Please do not stack straw bales inside the coop; they can become moldy and toxic to your birds. Outside around the coop is acceptable, although it will attract vermin.
When Should You Use a Coop Heater?
The vast majority of chickens can shake off the cold much better than us humans; after all, they do have a superb down coat!
While we feeble humans are dressed in four layers of clothing before we even get out of bed, chickens will be up and positively happy while the mercury slides ever downward.
A chickens’ core temperature normally runs between 105-107°F; a baby chicks’ temperature is slightly lower at 103.5°F. It will rise as the chick matures until it reaches adult levels. As you see, they are ‘hot stuff’ to start with; their metabolism is much different from ours.
In preparation for the colder months, chickens will molt, growing in a new set of feathers to keep them warm and insulated during those bitterly cold months right after the winter solstice.
They will fluff up those feathers to keep warm air trapped against the body, and they may huddle together for warmth.
In the coop overnight, it has been estimated that each hen puts out the warmth of a 10w light bulb, so they do generate a small but consistent amount of heat for themselves.
If you give them a small number of scratch grains or cracked corn before bedtime, they will generate a little more warmth from processing the grains during the night.
The coop needs to be draft-proof and well ventilated. Chickens need to get out of drafty areas as the draft will compromise their ability to keep warm. If you need further advice, read our winter care guide.
Ventilation in the coop is also essential.
To judge when you should heat the coop, you need to watch your chickens. If they seem content to go about their business normally, have no signs of frostbite, and socialize with each other, they are doing fine.
If they seem lethargic, are off food and water, and reluctant to move – it’s time for a little heat.
Frizzles and Silkies have a tough time staying warm with those funky feathers. The feathers do not sit against the skin, so the insulation factor is severely compromised for them.
Recently imported Jungle fowl have a hard time acclimating to a cool climate because they are born to live in a hot, humid environment. It will take time for them to acclimate to your weather.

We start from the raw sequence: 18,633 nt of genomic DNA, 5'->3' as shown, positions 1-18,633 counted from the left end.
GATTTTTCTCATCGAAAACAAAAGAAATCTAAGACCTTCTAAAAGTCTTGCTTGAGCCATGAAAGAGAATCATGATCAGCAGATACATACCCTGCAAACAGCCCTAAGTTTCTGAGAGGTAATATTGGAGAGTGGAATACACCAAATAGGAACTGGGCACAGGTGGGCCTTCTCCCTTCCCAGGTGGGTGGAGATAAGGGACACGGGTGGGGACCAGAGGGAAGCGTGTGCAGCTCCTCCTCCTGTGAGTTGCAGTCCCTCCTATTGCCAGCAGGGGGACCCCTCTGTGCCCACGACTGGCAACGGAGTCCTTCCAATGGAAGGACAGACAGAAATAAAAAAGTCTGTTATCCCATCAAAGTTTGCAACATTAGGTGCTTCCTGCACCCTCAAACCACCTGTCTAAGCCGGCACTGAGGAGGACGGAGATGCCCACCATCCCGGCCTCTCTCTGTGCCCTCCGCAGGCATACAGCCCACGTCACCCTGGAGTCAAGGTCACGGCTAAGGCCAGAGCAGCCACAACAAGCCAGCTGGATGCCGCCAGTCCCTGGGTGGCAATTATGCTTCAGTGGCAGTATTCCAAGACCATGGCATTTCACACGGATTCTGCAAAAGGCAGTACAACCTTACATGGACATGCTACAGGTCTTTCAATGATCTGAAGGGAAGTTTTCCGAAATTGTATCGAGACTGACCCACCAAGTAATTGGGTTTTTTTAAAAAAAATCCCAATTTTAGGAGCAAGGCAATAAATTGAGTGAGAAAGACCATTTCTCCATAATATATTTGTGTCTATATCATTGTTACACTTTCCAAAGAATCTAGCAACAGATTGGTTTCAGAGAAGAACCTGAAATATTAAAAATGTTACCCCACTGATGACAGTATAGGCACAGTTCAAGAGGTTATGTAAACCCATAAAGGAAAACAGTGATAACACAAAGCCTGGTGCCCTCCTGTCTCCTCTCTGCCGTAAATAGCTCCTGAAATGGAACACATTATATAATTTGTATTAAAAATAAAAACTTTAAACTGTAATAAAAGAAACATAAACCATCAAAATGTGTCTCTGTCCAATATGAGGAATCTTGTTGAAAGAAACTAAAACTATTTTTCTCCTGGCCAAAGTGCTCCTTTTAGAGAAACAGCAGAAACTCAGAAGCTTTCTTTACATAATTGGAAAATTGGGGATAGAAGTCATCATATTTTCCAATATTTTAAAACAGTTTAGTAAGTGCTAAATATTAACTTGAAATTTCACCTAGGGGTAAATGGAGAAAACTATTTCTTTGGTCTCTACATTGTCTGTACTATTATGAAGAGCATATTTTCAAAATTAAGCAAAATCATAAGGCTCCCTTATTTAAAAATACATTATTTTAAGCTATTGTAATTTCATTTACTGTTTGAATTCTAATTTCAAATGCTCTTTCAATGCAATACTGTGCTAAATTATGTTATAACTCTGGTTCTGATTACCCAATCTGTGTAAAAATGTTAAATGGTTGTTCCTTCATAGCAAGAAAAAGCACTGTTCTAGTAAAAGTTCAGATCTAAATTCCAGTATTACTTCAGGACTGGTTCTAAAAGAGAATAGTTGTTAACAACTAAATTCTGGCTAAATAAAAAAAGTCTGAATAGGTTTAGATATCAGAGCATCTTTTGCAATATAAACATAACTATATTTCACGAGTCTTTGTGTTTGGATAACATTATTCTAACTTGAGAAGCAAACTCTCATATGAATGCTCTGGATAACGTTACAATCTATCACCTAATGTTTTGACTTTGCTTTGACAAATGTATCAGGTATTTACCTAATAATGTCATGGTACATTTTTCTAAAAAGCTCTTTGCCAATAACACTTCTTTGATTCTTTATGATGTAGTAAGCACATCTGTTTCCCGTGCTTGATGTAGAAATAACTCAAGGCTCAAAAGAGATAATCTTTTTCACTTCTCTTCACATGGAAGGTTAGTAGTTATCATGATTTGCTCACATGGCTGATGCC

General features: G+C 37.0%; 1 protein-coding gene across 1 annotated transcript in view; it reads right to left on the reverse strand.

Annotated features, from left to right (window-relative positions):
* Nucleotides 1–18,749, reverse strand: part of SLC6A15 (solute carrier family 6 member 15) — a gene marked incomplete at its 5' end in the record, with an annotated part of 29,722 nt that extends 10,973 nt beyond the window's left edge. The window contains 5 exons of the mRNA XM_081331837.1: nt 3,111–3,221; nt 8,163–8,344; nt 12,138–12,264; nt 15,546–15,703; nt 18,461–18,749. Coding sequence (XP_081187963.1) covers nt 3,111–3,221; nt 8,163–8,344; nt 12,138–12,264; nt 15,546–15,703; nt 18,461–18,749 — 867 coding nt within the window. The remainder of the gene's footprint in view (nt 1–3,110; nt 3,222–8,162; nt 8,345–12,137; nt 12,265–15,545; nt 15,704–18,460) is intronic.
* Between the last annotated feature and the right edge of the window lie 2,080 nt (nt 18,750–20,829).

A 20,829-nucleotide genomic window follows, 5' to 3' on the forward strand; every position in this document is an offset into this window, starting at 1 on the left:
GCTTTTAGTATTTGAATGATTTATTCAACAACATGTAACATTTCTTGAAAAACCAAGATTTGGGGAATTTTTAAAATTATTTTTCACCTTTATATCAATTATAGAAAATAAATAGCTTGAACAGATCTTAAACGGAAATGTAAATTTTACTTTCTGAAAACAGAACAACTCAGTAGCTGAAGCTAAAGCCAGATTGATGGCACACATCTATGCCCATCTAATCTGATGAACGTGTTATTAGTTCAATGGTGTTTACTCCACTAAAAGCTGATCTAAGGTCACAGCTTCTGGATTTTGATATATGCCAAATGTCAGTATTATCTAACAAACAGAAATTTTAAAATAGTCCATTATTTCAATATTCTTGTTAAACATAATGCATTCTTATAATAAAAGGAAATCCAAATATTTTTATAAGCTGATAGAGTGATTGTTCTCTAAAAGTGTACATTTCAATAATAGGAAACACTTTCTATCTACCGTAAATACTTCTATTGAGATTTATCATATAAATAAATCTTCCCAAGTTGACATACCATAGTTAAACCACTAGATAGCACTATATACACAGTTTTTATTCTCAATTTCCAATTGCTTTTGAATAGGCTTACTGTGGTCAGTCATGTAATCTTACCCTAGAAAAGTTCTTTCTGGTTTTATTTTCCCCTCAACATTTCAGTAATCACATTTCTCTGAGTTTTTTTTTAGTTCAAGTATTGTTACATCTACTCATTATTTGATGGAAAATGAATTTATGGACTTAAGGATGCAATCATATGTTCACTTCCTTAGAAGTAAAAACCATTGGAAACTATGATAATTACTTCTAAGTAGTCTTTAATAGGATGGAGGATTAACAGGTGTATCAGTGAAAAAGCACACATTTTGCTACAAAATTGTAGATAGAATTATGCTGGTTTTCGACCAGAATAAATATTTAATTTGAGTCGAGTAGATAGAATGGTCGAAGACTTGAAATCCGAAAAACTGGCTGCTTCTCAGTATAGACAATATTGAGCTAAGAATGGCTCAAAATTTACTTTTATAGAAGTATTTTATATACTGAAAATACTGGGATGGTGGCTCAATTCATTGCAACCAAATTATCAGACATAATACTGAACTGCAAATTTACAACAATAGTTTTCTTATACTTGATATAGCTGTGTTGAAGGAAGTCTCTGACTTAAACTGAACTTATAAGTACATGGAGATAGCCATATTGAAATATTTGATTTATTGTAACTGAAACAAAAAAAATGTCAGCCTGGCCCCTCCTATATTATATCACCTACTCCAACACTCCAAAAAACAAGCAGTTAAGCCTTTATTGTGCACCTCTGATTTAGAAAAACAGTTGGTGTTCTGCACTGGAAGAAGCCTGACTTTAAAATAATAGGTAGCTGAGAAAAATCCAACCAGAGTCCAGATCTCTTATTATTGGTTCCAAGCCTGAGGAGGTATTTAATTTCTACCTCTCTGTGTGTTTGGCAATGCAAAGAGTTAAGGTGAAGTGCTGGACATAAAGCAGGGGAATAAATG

Fully feathered chicks should be fine without heat. They are young and healthy and can tolerate the cold well.
If you have chicks that are still feathering out, try to maintain their ambient temperature at around 60-65°F until fully feathered, then turn off the heat.
If they are new hatchlings, they need to be kept in brooder conditions.
Dangers of Heating the Coop
There are some things to look out for when heating your coop (apart from the obvious fire hazard).
Your chickens can survive bitterly cold weather (down to 0°F).
When you heat the coop, you need to be aware that if the power goes out and you have a quick drop in temperature in the coop – your hens may die because they cannot cope with the sudden drastic change.
When you increase the heat, you will increase humidity. This increases the chance of frostbite to birds with large combs and wattles.
Remember, your coop doesn’t need to be tropical. It should not go below 32°F, but it doesn’t need to be any higher than 40°F.
FAQs about Heating a Coop
I don’t want to use a heater, what else can I do?
Insulating the coop will help tremendously. Make sure there aren’t any drafts too. Check out our other ideas for heating the coop in the section above.
My hens are sleepy and aren’t eating. What’s wrong?
Your hens may have a low body temperature or hypothermia. Take them into a warm place for a few hours and see if they improve.
If they start getting active and eating, you need to heat the area they are kept in.
My hens have frostbitten combs. Should I raise the heat?
No, heat is not the problem. Moisture is; you need to ventilate your coop better. See our article on coop ventilation here.
The key is to remember that too much heat can also be detrimental to the health of your birds. Just because you are almost frozen to the spot doesn’t mean it will affect your chickens the same way.
The birds are in a dry, draft-proof area. They have food and water, so they don’t really need to go outside, but they will.
They are well equipped for an expedition outside the coop, a cozy set of feathers insulating them against the arctic air.
If you were to hang a thermometer in the coop, the temperature would almost always be warmer than outside – my coops have never been below 32-34°F even in the coldest snap of winter.
So remember, heat the coop for the comfort level of your birds, not your comfort level! They are two entirely separate things!
Lastly, buy the best, most safe, and durable heating items you can. You may need to use them time after time, and if you have a safe and reliable unit, you can sleep easier at night.
Let us know in the comments section below your favorite way to heat your coop…